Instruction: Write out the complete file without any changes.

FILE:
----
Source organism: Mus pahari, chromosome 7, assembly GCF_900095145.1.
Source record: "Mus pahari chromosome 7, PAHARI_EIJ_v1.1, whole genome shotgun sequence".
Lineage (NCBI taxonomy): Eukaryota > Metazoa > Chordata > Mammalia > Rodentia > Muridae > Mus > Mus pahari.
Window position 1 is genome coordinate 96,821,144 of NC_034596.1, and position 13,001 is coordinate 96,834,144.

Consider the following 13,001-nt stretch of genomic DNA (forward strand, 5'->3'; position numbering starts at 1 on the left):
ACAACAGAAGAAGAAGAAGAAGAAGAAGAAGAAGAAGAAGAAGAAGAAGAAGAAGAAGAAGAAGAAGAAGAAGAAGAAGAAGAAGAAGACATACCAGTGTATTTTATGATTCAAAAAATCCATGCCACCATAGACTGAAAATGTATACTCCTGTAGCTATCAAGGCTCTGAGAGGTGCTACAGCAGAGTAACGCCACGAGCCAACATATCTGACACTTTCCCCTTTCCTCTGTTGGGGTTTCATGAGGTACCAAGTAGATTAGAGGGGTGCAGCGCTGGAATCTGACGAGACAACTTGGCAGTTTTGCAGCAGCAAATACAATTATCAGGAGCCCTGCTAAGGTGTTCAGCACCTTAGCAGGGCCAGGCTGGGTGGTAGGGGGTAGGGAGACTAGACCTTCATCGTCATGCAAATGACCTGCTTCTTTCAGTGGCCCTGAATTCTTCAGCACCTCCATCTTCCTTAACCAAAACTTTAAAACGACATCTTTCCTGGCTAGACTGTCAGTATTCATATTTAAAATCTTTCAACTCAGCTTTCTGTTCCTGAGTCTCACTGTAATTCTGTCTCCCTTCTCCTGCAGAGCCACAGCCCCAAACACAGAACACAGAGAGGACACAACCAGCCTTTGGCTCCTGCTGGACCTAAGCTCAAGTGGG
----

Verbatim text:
Source organism: Mus pahari, chromosome 7, assembly GCF_900095145.1.
Source record: "Mus pahari chromosome 7, PAHARI_EIJ_v1.1, whole genome shotgun sequence".
Lineage (NCBI taxonomy): Eukaryota > Metazoa > Chordata > Mammalia > Rodentia > Muridae > Mus > Mus pahari.
Window position 1 is genome coordinate 96,821,144 of NC_034596.1, and position 13,001 is coordinate 96,834,144.

Consider the following 13,001-nt stretch of genomic DNA (forward strand, 5'->3'; position numbering starts at 1 on the left):
ACAACAGAAGAAGAAGAAGAAGAAGAAGAAGAAGAAGAAGAAGAAGAAGAAGAAGAAGAAGAAGAAGAAGAAGAAGAAGAAGAAGAAGACATACCAGTGTATTTTATGATTCAAAAAATCCATGCCACCATAGACTGAAAATGTATACTCCTGTAGCTATCAAGGCTCTGAGAGGTGCTACAGCAGAGTAACGCCACGAGCCAACATATCTGACACTTTCCCCTTTCCTCTGTTGGGGTTTCATGAGGTACCAAGTAGATTAGAGGGGTGCAGCGCTGGAATCTGACGAGACAACTTGGCAGTTTTGCAGCAGCAAATACAATTATCAGGAGCCCTGCTAAGGTGTTCAGCACCTTAGCAGGGCCAGGCTGGGTGGTAGGGGGTAGGGAGACTAGACCTTCATCGTCATGCAAATGACCTGCTTCTTTCAGTGGCCCTGAATTCTTCAGCACCTCCATCTTCCTTAACCAAAACTTTAAAACGACATCTTTCCTGGCTAGACTGTCAGTATTCATATTTAAAATCTTTCAACTCAGCTTTCTGTTCCTGAGTCTCACTGTAATTCTGTCTCCCTTCTCCTGCAGAGCCACAGCCCCAAACACAGAACACAGAGAGGACACAACCAGCCTTTGGCTCCTGCTGGACCTAAGCTCAAGTGGG